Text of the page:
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Intellect

BYU social entrepreneurship program named for Peery Family

Brigham Young University’s Marriott School of Management announced the naming of the Peery Social Entrepreneurship Program, the flagship program of the Melvin J. Ballard Center for Economic Self Reliance, on Friday, Feb. 11. The naming honors Richard and Mimi Peery and their family’s passion for social entrepreneurship.  

“It’s remarkable what the Peery Program is doing to help educate our students,” said Gary Cornia, Marriott School dean. “When I meet with students who have been involved with this program there is a glow about them. They talk about their experiences as being transformational.”

In recent years, social entrepreneurship has emerged as a new perspective on solving a growing number of complex problems plaguing society, from extreme poverty to inadequate education. The Peery Program supports this revolutionary movement through research, experiential learning and curriculum-based activity.

The program embraces these goals primarily through student associations and activities like Students for Social Entrepreneurship, a program where student teams work with recognized entrepreneurs on projects, and the Social Venture Competition, an event where students develop business plans to meet social needs. The program also recognizes students engaged in social entrepreneurship causes as Peery Social Entrepreneurship Fellows.

The Peery Program is a perfect fit for students who want to implement social change in the world, according to Todd Manwaring, director of the Ballard Center.

“BYU students are natural philanthropists — they’re always looking for opportunities to serve,” Manwaring said. “We’re teaching students to use their innovation and entrepreneurial skills to create lasting change and engage in lifelong service.”

Richard Peery embraced the spirit of social entrepreneurship during his career as a pioneer of commercial real estate development in Silicon Valley, Calif. He founded the Peery Foundation in 1978 to promote self reliance through social entrepreneurship. The family foundation has been a supporter of Ballard Center initiatives for several years and looks to BYU students to help carry on its legacy.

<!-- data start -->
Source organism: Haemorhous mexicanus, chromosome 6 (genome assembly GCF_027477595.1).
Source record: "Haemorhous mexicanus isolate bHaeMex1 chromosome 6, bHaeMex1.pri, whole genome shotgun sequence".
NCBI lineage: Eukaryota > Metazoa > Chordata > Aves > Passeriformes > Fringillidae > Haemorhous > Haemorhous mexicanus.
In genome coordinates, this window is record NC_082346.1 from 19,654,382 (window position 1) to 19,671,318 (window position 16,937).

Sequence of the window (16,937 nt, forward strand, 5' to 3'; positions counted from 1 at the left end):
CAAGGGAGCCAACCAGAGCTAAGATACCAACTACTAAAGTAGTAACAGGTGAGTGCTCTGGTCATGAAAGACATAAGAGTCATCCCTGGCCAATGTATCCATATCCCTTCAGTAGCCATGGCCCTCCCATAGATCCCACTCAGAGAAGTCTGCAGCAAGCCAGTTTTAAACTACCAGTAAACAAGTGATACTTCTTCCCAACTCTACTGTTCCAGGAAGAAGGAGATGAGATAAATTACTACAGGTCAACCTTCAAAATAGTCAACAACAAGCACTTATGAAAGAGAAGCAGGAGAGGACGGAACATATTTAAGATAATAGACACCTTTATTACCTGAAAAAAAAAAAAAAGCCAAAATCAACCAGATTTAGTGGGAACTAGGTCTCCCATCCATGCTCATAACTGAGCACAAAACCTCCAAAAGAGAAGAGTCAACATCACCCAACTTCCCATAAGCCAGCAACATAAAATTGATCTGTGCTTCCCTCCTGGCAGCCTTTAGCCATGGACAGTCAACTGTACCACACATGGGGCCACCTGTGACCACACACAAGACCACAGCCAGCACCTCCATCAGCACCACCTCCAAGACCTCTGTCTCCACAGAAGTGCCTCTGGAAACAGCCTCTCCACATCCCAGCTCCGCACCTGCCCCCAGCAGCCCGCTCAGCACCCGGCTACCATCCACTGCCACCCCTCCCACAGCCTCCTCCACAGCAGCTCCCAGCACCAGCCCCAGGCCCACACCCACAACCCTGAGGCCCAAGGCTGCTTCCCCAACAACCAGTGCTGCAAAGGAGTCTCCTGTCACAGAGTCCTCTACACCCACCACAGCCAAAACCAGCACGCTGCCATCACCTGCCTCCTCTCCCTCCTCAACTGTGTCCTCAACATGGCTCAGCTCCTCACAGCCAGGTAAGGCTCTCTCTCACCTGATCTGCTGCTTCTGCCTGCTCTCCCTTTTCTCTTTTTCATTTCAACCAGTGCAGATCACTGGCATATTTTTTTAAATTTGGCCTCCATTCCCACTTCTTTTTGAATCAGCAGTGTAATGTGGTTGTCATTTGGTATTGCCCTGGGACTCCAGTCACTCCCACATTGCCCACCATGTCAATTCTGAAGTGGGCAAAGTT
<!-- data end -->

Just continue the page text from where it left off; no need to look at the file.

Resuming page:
“The nascent field of social entrepreneurship can only fulfill its promise to change the world with the help of a new generation of problem solvers,” Peery said. “BYU students and faculty possess the kind of values, human experience and entrepreneurial spirit to make significant contributions to this field and to lead the way among universities engaging in this space.”

To celebrate the naming, the Ballard Center held four separate events including a documentary premiere and producer discussion, the Peery Social Innovator of the Year award banquet, a TEDxBYU Social Entrepreneurship Conference and the Innovation in Social Entrepreneurship Case Competition. These events encouraged BYU students, alumni and faculty to get involved with the Peery Program along with other Ballard Center events that promote social innovation.

“Our family has supported the work of social entrepreneurs around the world whose solutions are having a positive impact on millions of poor families,” Peery said. “We invite others to invest with us, as this program will be a catalyst for social innovation across campus and around the world.”

The Marriott School has nationally recognized programs in accounting, business management, public management, information systems and entrepreneurship. The school’s mission is to prepare men and women of faith, character and professional ability for positions of leadership throughout the world. Approximately 3,000 students are enrolled in the Marriott School’s graduate and undergraduate programs.

For this and other Marriott School news releases, visit the online newsroom at marriottschoool.byu.edu/news.

Writer: Courtney Rieder Nielsen

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